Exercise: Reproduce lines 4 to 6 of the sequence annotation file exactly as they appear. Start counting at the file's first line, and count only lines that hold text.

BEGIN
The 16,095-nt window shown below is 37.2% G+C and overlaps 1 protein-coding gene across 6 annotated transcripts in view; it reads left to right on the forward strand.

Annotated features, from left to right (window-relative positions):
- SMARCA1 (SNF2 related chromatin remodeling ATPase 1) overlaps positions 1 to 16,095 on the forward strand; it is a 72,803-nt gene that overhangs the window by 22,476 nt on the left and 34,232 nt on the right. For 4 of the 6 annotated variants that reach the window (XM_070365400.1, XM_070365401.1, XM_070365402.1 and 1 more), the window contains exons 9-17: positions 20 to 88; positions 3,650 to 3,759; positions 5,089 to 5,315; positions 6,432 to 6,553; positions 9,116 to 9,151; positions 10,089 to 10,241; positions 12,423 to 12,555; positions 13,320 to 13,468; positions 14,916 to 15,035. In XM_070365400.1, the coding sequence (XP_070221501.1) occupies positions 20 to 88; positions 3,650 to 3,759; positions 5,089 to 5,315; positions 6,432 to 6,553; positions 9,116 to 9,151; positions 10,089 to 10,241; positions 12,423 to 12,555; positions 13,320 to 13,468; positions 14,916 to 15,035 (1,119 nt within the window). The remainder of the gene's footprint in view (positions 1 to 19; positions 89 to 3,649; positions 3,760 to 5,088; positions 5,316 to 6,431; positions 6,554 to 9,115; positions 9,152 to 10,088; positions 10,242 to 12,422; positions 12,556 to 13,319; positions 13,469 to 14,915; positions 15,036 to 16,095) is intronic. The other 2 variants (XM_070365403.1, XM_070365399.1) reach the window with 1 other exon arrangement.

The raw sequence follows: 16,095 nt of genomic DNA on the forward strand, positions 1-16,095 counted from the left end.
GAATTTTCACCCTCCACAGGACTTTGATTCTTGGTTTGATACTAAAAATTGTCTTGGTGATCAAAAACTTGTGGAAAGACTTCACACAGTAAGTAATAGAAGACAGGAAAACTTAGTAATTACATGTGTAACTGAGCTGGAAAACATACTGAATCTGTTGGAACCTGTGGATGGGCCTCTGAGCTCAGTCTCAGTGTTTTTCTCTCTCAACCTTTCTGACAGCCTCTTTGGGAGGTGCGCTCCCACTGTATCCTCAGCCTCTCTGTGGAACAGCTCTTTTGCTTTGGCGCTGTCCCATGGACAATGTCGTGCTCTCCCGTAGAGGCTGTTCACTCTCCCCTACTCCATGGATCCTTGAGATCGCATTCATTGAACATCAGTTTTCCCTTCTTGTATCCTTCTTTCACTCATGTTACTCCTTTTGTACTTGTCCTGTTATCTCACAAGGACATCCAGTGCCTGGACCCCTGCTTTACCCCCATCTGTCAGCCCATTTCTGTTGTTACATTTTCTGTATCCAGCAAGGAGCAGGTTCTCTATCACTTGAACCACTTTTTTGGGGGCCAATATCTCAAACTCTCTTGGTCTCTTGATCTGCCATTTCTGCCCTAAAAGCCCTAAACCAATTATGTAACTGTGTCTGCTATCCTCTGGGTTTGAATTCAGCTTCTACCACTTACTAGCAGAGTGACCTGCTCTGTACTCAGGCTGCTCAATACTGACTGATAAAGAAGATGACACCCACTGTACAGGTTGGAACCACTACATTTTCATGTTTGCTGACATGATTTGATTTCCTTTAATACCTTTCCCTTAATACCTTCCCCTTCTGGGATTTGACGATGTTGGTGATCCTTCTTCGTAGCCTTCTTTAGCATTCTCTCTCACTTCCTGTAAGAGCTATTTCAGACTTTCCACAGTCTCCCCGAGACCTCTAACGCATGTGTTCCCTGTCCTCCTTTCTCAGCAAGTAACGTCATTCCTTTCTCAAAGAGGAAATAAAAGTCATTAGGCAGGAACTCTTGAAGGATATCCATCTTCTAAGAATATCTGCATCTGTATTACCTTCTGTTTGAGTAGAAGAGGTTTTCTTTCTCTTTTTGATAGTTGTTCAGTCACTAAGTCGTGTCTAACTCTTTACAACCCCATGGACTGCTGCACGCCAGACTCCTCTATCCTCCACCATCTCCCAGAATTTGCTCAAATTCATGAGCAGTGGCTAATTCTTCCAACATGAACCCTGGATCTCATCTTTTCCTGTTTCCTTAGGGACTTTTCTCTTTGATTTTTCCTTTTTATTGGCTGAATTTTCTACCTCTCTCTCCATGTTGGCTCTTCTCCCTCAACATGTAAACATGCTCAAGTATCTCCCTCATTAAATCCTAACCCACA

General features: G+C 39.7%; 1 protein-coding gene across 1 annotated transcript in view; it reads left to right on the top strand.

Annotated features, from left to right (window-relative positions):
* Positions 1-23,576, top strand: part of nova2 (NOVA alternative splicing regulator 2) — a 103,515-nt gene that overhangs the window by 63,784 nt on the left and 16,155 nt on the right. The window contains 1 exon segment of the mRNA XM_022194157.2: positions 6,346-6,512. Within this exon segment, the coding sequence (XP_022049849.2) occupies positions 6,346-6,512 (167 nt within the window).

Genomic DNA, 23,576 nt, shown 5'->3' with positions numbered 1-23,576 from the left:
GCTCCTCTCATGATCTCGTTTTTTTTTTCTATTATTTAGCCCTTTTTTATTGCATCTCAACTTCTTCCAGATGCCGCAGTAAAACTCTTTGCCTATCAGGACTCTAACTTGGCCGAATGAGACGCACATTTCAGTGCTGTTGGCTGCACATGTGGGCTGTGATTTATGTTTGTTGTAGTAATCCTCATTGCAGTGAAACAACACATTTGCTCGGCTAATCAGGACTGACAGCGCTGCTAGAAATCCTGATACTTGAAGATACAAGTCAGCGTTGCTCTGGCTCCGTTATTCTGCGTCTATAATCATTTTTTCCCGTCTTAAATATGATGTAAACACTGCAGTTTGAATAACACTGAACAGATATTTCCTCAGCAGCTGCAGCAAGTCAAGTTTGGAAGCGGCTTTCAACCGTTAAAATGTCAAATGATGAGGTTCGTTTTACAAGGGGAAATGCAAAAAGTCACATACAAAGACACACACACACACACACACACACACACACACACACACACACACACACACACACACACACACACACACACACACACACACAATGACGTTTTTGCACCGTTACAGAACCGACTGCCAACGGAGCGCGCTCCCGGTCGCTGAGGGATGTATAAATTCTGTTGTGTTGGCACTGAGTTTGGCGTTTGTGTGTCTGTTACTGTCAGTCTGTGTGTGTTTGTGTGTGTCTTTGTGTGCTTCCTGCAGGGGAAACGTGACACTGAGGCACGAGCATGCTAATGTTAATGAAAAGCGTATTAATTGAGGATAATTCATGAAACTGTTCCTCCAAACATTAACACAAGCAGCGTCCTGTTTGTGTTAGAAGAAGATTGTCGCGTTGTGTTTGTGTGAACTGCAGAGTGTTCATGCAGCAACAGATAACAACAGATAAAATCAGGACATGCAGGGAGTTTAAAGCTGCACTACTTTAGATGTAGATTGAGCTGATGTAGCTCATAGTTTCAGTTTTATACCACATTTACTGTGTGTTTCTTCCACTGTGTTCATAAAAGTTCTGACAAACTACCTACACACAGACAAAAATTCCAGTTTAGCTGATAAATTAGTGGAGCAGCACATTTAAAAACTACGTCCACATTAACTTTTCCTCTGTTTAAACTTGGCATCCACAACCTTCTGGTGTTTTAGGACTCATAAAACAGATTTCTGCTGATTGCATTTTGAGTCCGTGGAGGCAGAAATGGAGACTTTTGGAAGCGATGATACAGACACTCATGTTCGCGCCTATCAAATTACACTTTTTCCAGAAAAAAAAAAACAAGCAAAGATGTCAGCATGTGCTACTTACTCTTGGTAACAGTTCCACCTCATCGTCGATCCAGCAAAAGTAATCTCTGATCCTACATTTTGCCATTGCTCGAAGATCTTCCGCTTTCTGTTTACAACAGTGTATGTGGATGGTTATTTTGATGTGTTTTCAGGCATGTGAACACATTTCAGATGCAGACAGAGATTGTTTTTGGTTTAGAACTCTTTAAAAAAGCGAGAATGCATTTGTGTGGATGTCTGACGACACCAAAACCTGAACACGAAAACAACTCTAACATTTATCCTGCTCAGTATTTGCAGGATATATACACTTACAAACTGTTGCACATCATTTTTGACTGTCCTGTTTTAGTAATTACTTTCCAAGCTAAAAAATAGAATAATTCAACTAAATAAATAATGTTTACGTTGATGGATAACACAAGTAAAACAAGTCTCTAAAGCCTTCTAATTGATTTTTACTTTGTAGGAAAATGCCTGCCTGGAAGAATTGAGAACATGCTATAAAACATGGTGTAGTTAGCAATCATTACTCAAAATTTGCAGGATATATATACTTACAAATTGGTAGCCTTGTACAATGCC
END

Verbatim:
The raw sequence follows: 16,095 nt of genomic DNA on the forward strand, positions 1-16,095 counted from the left end.
GAATTTTCACCCTCCACAGGACTTTGATTCTTGGTTTGATACTAAAAATTGTCTTGGTGATCAAAAACTTGTGGAAAGACTTCACACAGTAAGTAATAGAAGACAGGAAAACTTAGTAATTACATGTGTAACTGAGCTGGAAAACATACTGAATCTGTTGGAACCTGTGGATGGGCCTCTGAGCTCAGTCTCAGTGTTTTTCTCTCTCAACCTTTCTGACAGCCTCTTTGGGAGGTGCGCTCCCACTGTATCCTCAGCCTCTCTGTGGAACAGCTCTTTTGCTTTGGCGCTGTCCCATGGACAATGTCGTGCTCTCCCGTAGAGGCTGTTCACTCTCCCCTACTCCATGGATCCTTGAGATCGCATTCATTGAACATCAGTTTTCCCTTCTTGTATCCTTCTTTCACTCATGTTACTCCTTTTGTACTTGTCCTGTTATCTCACAAGGACATCCAGTGCCTGGACCCCTGCTTTACCCCCATCTGTCAGCCCATTTCTGTTGTTACATTTTCTGTATCCAGCAAGGAGCAGGTTCTCTATCACTTGAACCACTTTTTTGGGGGCCAATATCTCAAACTCTCTTGGTCTCTTGATCTGCCATTTCTGCCCTAAAAGCCCTAAACCAATTATGTAACTGTGTCTGCTATCCTCTGGGTTTGAATTCAGCTTCTACCACTTACTAGCAGAGTGACCTGCTCTGTACTCAGGCTGCTCAATACTGACTGATAAAGAAGATGACACCCACTGTACAGGTTGGAACCACTACATTTTCATGTTTGCTGACATGATTTGATTTCCTTTAATACCTTTCCCTTAATACCTTCCCCTTCTGGGATTTGACGATGTTGGTGATCCTTCTTCGTAGCCTTCTTTAGCATTCTCTCTCACTTCCTGTAAGAGCTATTTCAGACTTTCCACAGTCTCCCCGAGACCTCTAACGCATGTGTTCCCTGTCCTCCTTTCTCAGCAAGTAACGTCATTCCTTTCTCAAAGAGGAAATAAAAGTCATTAGGCAGGAACTCTTGAAGGATATCCATCTTCTAAGAATATCTGCATCTGTATTACCTTCTGTTTGAGTAGAAGAGGTTTTCTTTCTCTTTTTGATAGTTGTTCAGTCACTAAGTCGTGTCTAACTCTTTACAACCCCATGGACTGCTGCACGCCAGACTCCTCTATCCTCCACCATCTCCCAGAATTTGCTCAAATTCATGAGCAGTGGCTAATTCTTCCAACATGAACCCTGGATCTCATCTTTTCCTGTTTCCTTAGGGACTTTTCTCTTTGATTTTTCCTTTTTATTGGCTGAATTTTCTACCTCTCTCTCCATGTTGGCTCTTCTCCCTCAACATGTAAACATGCTCAAGTATCTCCCTCATTAAATCCTAACCCACA

General features: G+C 39.7%; 1 protein-coding gene across 1 annotated transcript in view; it reads left to right on the top strand.